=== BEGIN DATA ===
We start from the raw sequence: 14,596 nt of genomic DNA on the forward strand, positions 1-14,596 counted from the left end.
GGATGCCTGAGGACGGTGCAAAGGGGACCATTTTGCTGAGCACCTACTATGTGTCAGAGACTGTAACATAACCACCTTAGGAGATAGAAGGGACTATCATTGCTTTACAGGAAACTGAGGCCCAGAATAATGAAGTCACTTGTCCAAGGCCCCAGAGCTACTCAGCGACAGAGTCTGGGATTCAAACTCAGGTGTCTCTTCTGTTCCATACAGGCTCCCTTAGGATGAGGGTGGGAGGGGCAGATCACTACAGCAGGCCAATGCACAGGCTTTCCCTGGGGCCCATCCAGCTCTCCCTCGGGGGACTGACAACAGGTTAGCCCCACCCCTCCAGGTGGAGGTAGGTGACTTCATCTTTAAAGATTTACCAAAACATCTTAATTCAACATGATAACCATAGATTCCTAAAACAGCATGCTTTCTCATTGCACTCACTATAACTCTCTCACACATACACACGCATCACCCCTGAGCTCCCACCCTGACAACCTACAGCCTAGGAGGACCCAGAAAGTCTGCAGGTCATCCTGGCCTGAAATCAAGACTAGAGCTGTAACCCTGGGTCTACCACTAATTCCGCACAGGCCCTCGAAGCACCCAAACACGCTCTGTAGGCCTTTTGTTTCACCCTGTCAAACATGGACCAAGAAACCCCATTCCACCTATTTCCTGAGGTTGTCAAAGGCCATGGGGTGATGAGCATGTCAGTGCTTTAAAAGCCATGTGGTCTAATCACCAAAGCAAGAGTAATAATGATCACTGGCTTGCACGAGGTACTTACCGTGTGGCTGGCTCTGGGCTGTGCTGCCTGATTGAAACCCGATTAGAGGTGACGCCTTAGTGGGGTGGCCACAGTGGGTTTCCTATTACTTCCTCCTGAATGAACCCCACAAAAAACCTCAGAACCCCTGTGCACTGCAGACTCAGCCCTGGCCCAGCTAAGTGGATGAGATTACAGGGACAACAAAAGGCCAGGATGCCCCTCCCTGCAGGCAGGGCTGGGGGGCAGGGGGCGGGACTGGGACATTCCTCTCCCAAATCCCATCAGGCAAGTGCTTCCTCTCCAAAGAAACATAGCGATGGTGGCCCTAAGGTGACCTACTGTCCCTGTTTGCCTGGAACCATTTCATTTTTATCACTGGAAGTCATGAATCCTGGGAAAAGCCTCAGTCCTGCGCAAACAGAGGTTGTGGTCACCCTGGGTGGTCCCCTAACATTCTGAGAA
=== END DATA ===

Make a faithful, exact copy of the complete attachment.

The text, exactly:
We start from the raw sequence: 14,596 nt of genomic DNA on the forward strand, positions 1-14,596 counted from the left end.
GGATGCCTGAGGACGGTGCAAAGGGGACCATTTTGCTGAGCACCTACTATGTGTCAGAGACTGTAACATAACCACCTTAGGAGATAGAAGGGACTATCATTGCTTTACAGGAAACTGAGGCCCAGAATAATGAAGTCACTTGTCCAAGGCCCCAGAGCTACTCAGCGACAGAGTCTGGGATTCAAACTCAGGTGTCTCTTCTGTTCCATACAGGCTCCCTTAGGATGAGGGTGGGAGGGGCAGATCACTACAGCAGGCCAATGCACAGGCTTTCCCTGGGGCCCATCCAGCTCTCCCTCGGGGGACTGACAACAGGTTAGCCCCACCCCTCCAGGTGGAGGTAGGTGACTTCATCTTTAAAGATTTACCAAAACATCTTAATTCAACATGATAACCATAGATTCCTAAAACAGCATGCTTTCTCATTGCACTCACTATAACTCTCTCACACATACACACGCATCACCCCTGAGCTCCCACCCTGACAACCTACAGCCTAGGAGGACCCAGAAAGTCTGCAGGTCATCCTGGCCTGAAATCAAGACTAGAGCTGTAACCCTGGGTCTACCACTAATTCCGCACAGGCCCTCGAAGCACCCAAACACGCTCTGTAGGCCTTTTGTTTCACCCTGTCAAACATGGACCAAGAAACCCCATTCCACCTATTTCCTGAGGTTGTCAAAGGCCATGGGGTGATGAGCATGTCAGTGCTTTAAAAGCCATGTGGTCTAATCACCAAAGCAAGAGTAATAATGATCACTGGCTTGCACGAGGTACTTACCGTGTGGCTGGCTCTGGGCTGTGCTGCCTGATTGAAACCCGATTAGAGGTGACGCCTTAGTGGGGTGGCCACAGTGGGTTTCCTATTACTTCCTCCTGAATGAACCCCACAAAAAACCTCAGAACCCCTGTGCACTGCAGACTCAGCCCTGGCCCAGCTAAGTGGATGAGATTACAGGGACAACAAAAGGCCAGGATGCCCCTCCCTGCAGGCAGGGCTGGGGGGCAGGGGGCGGGACTGGGACATTCCTCTCCCAAATCCCATCAGGCAAGTGCTTCCTCTCCAAAGAAACATAGCGATGGTGGCCCTAAGGTGACCTACTGTCCCTGTTTGCCTGGAACCATTTCATTTTTATCACTGGAAGTCATGAATCCTGGGAAAAGCCTCAGTCCTGCGCAAACAGAGGTTGTGGTCACCCTGGGTGGTCCCCTAACATTCTGAGAA